The Guernsey Literary and Potato Peel Pie Society

The Guernsey Literary and Potato Peel Pie Society by Mary Ann Shaffer and Annie Barrows

Review by Shwetha H S

Imprint: Dial Press
ISBN: 1984801813
Genre: Historical, Drama, Fiction, Humour

The late author of The Guernsey Literary and Potato Peel Pie Society, Mary Ann Shaffer, passed away due to cancer a few months before the book was released. Her niece and co-author, Annie Barrows, stepped into her shoes to complete the book and make it see the light of the day. I am glad it happened. If not, I would have missed one witty book by female authors.

Juliet Ashton is a writer with few books to her name. She is not the typical girl of the WW2 era. Not coy, not timid. She is a person of her own mind and that mind of hers makes her pursue things that lead to her betterment. Wow. I love her. I see myself in her. I would totally do whatever she did in the situations she faced in the book. Getting back on track, she is an orphan but has close friends to call family, Sophie and Sidney. Under certain circumstances, she befriends the members of The Guernsey Literary and Potato Peel Pie Society on the island of Guernsey under the nationality of England. When she gets to know the problems they faced during German occupation of the island and more intriguing facts about a few people, she decides to go to the island herself leaving behind a suitor, Mark, and her book publicity tour. There she finally meets her pen pals with whom she had developed a bonding over the letters. Amelia, Isola, Eben, Dawsey, Elizabeth, her daughter Kit, and Will are the prominent characters from the island. They all are present in person except Elizabeth who is in all the narrations of others. What happens between all these characters is the rest of the story. Each character in the story is different, but I kind of didn’t gel well with Isola. She was too much for me. If she were real, I would not have tolerated her bubbly nature.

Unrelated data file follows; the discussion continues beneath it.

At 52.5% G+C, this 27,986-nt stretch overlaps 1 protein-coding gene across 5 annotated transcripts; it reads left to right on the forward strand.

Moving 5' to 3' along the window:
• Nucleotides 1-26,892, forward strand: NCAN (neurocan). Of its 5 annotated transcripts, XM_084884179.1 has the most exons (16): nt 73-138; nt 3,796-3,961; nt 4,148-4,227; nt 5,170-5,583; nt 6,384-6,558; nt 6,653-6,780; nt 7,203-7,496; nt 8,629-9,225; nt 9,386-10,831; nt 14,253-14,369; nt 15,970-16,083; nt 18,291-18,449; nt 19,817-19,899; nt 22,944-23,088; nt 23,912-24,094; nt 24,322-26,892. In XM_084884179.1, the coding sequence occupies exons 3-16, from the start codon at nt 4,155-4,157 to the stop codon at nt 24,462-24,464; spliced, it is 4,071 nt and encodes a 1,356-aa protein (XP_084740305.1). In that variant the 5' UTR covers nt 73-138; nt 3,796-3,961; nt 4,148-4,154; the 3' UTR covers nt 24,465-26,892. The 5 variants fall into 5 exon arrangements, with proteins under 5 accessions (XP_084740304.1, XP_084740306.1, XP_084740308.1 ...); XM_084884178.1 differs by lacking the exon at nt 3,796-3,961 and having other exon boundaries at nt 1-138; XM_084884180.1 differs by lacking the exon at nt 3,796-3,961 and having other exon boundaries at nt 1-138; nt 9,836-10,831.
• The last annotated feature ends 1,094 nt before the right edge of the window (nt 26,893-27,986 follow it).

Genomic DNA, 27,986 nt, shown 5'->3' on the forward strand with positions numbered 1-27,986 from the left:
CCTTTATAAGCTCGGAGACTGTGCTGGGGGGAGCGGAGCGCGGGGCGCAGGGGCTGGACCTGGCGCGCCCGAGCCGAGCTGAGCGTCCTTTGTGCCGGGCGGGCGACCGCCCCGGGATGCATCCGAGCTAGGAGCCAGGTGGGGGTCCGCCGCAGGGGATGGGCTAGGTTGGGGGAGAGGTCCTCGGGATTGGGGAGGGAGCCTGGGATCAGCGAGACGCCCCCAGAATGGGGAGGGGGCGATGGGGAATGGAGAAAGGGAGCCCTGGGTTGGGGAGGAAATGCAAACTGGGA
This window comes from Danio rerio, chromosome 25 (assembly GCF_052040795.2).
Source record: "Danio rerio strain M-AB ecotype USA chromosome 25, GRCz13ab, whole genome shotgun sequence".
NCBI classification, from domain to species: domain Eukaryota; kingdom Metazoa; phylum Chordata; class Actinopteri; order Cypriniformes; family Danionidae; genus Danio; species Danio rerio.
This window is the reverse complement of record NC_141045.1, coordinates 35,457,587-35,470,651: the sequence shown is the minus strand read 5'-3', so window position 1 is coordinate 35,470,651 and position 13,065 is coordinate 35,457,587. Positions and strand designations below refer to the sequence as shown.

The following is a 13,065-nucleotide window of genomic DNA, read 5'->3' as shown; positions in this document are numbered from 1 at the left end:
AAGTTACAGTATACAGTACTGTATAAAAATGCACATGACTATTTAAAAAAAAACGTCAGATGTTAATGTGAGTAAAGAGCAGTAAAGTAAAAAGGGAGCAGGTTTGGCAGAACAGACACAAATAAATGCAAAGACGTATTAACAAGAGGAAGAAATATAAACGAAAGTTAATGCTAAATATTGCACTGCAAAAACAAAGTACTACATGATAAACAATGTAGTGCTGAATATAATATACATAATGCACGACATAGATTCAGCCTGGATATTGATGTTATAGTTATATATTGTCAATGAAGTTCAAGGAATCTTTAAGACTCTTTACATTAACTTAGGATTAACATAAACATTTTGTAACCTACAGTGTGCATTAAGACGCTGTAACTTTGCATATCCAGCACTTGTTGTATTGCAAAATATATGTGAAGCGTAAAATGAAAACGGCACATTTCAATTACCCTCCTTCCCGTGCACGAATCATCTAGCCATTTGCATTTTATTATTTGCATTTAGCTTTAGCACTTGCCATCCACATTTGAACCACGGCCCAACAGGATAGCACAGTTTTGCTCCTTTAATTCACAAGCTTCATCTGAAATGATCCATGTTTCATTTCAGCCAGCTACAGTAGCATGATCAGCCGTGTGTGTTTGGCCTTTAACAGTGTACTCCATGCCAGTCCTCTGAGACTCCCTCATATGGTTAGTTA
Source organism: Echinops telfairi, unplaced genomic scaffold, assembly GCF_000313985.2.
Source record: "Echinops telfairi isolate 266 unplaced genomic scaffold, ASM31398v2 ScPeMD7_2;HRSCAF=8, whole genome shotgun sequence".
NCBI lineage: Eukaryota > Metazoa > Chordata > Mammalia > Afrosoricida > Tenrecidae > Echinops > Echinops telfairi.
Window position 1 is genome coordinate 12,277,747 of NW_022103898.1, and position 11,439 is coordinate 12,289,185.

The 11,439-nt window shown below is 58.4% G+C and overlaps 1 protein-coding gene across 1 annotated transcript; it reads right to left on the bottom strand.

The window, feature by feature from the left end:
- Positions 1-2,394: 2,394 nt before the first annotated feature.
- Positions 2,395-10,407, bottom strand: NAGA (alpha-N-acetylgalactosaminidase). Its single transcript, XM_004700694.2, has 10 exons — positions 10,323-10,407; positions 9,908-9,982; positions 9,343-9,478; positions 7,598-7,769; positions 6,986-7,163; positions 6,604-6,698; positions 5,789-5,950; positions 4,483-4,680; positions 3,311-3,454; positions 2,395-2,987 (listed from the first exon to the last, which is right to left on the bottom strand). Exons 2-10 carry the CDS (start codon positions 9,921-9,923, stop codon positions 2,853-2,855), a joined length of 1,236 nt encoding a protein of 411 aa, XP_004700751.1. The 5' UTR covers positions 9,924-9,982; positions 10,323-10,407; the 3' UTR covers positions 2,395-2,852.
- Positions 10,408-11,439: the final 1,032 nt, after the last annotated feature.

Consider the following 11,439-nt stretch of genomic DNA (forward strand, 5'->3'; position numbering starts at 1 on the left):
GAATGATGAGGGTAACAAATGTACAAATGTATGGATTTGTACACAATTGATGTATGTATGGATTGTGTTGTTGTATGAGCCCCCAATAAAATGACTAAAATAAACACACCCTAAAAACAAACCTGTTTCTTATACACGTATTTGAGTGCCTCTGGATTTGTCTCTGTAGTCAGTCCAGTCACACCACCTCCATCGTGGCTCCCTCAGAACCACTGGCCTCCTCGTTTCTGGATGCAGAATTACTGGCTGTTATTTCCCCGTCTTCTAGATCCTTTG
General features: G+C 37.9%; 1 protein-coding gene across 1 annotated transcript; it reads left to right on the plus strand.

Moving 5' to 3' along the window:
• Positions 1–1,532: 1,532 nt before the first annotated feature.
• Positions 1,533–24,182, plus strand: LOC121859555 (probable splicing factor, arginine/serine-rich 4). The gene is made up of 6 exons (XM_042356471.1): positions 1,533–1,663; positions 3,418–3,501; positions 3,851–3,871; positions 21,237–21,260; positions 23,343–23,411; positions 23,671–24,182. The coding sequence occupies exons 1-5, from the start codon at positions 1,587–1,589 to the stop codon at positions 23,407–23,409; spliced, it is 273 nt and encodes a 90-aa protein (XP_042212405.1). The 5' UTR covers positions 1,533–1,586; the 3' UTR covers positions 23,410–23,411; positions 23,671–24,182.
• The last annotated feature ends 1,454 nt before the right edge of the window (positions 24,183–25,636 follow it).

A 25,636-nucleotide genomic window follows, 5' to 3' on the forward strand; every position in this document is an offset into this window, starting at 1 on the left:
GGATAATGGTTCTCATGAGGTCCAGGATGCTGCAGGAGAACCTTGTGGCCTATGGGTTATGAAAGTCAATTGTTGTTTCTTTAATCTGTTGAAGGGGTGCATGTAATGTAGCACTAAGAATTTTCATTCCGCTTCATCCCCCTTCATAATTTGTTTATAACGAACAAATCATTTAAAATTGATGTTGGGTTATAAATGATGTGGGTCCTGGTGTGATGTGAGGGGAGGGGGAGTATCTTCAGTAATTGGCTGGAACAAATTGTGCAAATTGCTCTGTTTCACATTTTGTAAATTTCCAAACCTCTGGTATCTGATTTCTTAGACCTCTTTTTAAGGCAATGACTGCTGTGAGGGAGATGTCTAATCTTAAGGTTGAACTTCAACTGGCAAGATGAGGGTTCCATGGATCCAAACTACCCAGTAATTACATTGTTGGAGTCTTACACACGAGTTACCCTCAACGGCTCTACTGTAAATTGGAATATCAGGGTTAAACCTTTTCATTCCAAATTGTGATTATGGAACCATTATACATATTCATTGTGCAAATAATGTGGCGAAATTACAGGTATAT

I have personally never liked the epistolary format of books. Robinson Crusoe, Frankenstein, Swiss Family Robinson, they all bored me to death and I came alive by finishing them with audiobooks. But The Guernsey Literary and Potato Peel Pie Society is different. I fell in love with the way letters are written. The narration is witty. So humorous that I want to wake Mary from her grave and kiss her and surrender to Annie for the prowess they exhibit in this book. Chuck the movie. Read the book. The movie does zero justice to the story and doesn’t even follow the same storyline completely.